One year ago we updated you about the progress of the child councils in our Community Schools for working children in Bangladesh. Child councils are an opportunity for children to express their views and those of their classmates. There are six child councils currently running for the 18 different classrooms. Each council has 10 members and meets twice a month, once with their teacher and once with Mamun Rashid who is a project officer on the ground.
These councils are a space where children can give their opinions and suggestions about how the programme is being run, talk about issues that are affecting them, learn about their rights and communicate them to their friends and families.
This time last year, the councils had been running for about 10 months and the children were just starting to speak about some of the changes they would like to see. They were beginning to get to know their classmates in order to find out their feelings on different subjects. At this point they were still very shy and quite hesitant to express their views.
Recently we have visited the project again, and spent the morning with one of the councils. They have now been fully participating for two years and over this time the children have grown tenfold in their confidence. They have also developed a thorough awareness of what a child is, what their rights are and can easily list them off to whoever will listen!
Asked about the benefits of child councils, Mamun said “The time spent in the council is good for the children because they now know about child marriage, child trafficking and child abuse. Without the child councils they wouldn’t know this information. At the beginning they didn't know who was a child or what that meant. Now they understand that it is important and they should be protected. They know that the law protects them”.
Awareness of trafficking and abduction is developed in different ways, sometimes with role play, testing them with offers of sweets and chocolate to which the children reply a resounding ‘NO!’. A big part of their role on the council is to then take this information and communicate it to their classmates and friends. One council member called Saliha said “Whatever we learn from child councils we can express to our neighbours, they thank us and so it is good for me.”
When asked how their lives have changed since being on the child councils. Nayeem, aged 10 said “ Before we joined we didn't know about abuse, trafficking and child marriage. Now we can raise our voices, we can make requests and we can discuss our problems with the teachers and Mr Mamun and get some solutions. Also we are more important!”.
Members of the council take an active role in helping students who are struggling with their school work through an after-school tutoring club. Rehena, aged 11 says “I like being able to teach another student, like I am a teacher!”. If a student doesn’t arrive for lessons, they will find out if they are okay. The children also discuss any problems their friends might have, whether in school, their family or elsewhere. If anything arises from these conversations they bring it to the child council meeting to share. Depending on what the situation is, our local partners might refer the child for counselling, involve the teacher, local family planning agency or village development committee.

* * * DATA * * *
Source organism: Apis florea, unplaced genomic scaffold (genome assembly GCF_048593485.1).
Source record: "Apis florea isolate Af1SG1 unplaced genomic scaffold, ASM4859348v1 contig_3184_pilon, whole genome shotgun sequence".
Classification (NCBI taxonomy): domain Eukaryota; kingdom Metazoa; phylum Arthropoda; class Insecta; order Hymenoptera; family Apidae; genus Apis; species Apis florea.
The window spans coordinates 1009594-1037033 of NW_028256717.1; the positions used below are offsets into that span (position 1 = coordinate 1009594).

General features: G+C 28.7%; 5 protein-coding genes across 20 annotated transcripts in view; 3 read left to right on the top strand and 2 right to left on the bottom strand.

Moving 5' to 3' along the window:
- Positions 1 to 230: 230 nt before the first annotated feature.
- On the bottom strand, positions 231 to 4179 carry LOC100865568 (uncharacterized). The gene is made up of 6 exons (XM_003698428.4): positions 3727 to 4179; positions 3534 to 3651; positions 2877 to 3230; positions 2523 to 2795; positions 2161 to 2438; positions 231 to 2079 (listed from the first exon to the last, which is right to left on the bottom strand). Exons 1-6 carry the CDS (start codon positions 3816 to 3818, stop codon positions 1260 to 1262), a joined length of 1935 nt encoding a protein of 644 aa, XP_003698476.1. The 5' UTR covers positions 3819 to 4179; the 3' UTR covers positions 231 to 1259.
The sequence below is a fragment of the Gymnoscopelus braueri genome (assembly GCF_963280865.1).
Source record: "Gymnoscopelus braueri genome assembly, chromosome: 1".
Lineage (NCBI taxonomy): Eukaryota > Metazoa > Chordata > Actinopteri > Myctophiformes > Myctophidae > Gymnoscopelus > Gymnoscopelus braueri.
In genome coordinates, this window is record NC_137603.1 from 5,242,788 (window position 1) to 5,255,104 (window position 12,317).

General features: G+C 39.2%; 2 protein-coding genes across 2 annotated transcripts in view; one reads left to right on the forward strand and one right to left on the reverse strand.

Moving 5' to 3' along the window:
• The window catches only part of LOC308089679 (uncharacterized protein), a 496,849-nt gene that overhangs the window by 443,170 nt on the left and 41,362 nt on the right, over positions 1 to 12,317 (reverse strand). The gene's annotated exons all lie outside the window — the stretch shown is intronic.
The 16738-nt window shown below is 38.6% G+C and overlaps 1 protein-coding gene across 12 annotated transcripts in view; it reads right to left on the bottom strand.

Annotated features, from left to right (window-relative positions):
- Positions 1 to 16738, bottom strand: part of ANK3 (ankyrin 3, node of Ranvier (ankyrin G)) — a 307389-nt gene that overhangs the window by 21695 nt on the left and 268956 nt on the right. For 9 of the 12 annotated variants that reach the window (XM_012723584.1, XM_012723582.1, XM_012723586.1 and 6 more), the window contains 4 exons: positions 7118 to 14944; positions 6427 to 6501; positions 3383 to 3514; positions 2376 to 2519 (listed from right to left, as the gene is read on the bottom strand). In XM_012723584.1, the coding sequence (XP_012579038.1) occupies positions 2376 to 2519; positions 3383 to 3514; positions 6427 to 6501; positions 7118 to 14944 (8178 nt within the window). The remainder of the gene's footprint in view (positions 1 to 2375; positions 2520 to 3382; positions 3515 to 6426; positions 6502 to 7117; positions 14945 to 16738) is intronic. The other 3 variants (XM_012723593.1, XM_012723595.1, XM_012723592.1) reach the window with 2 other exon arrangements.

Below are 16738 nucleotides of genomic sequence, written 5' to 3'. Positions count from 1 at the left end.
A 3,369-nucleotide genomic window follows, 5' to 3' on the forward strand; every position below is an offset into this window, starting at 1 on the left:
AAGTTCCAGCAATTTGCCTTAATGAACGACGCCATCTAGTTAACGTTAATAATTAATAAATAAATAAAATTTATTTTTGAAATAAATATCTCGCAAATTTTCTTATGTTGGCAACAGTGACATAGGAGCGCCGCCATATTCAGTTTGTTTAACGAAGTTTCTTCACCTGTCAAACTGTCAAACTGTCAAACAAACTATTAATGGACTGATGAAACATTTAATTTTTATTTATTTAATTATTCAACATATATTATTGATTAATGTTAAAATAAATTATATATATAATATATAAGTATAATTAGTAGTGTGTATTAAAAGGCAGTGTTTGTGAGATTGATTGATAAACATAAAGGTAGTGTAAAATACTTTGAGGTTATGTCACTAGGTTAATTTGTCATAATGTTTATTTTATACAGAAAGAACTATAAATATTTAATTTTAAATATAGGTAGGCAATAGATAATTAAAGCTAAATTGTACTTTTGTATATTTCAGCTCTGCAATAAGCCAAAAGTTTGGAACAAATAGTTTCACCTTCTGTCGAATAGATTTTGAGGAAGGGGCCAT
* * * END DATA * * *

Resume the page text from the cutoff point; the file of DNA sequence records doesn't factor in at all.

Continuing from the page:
On a more practical level, the councils discuss how the schools are running and make suggestions or requests for various changes. This can be everyday things like school maintenance, repairs and furniture, or it can be finding solutions to challenges students face in the classroom.
So far they have procured benches instead of floor mats for classrooms, ceiling fans for hot days, increased the number of playtime facilities and equipment, ensured a supply of daily nutritious snacks, arranged a singing and drawing teacher, persuaded planners to build a new school with brick rather than bamboo and taken on the responsibility of developing outdoor garden areas!
From a more social level they have a strong influence in their classes, preventing their fellow students from being disturbed if another child is being distracting, or even making sure that their friends get home safely and are safe from bullying. They’ve also asked staff members to address some problems arising from having age differences within the same class.
Finally, the councils collect stories, art, and poems for the quarterly newsletter. The children help choose which pieces are most worthwhile for publication. This newsletter is proving to be very popular with all the students across the nine schools, and is also being shared with local agencies and government departments. There is more interest than available space for the publishing of poems, art, and articles written by the students. Saiful, aged 9 says “I like being able to collect the stories and poems from my friends, it gives me happiness.”
International Director, Rachel Bentley says “We have a strong focus on developing child participation in all the organisations we support. Giving children a voice is a central part of what we believe in as a child rights organisation and we’re delighted to see how this is progressing with the child councils in Bangladesh.”
Read about the work we do in Bangladesh providing education for working children
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In early September unprecedented water levels created destruction across Bihar State, India, with 213 people killed, 2190 villages underwater and thousands of people displaced to relief camps.
In this area we support a number of education projects for Dalit children and at the time we launched an appeal to help our local partners (Navjeevan Educational & Social Welfare Society) who were heavily involved in the relief effort.
Thanks to the generosity of our donors we were able to contribute to the work of Navjeevan who focussed on providing for immediate basic needs (i.e food and clothes) and worked to link affected families with government and non-government organisations for further help and support.
Not only this, but because our partners work in education, they engaged local school children in helping with the packing of relief materials ready for distribution and spent some time sensitising local young people about the suffering of the flood victims, motivating them to help. This had incredible results.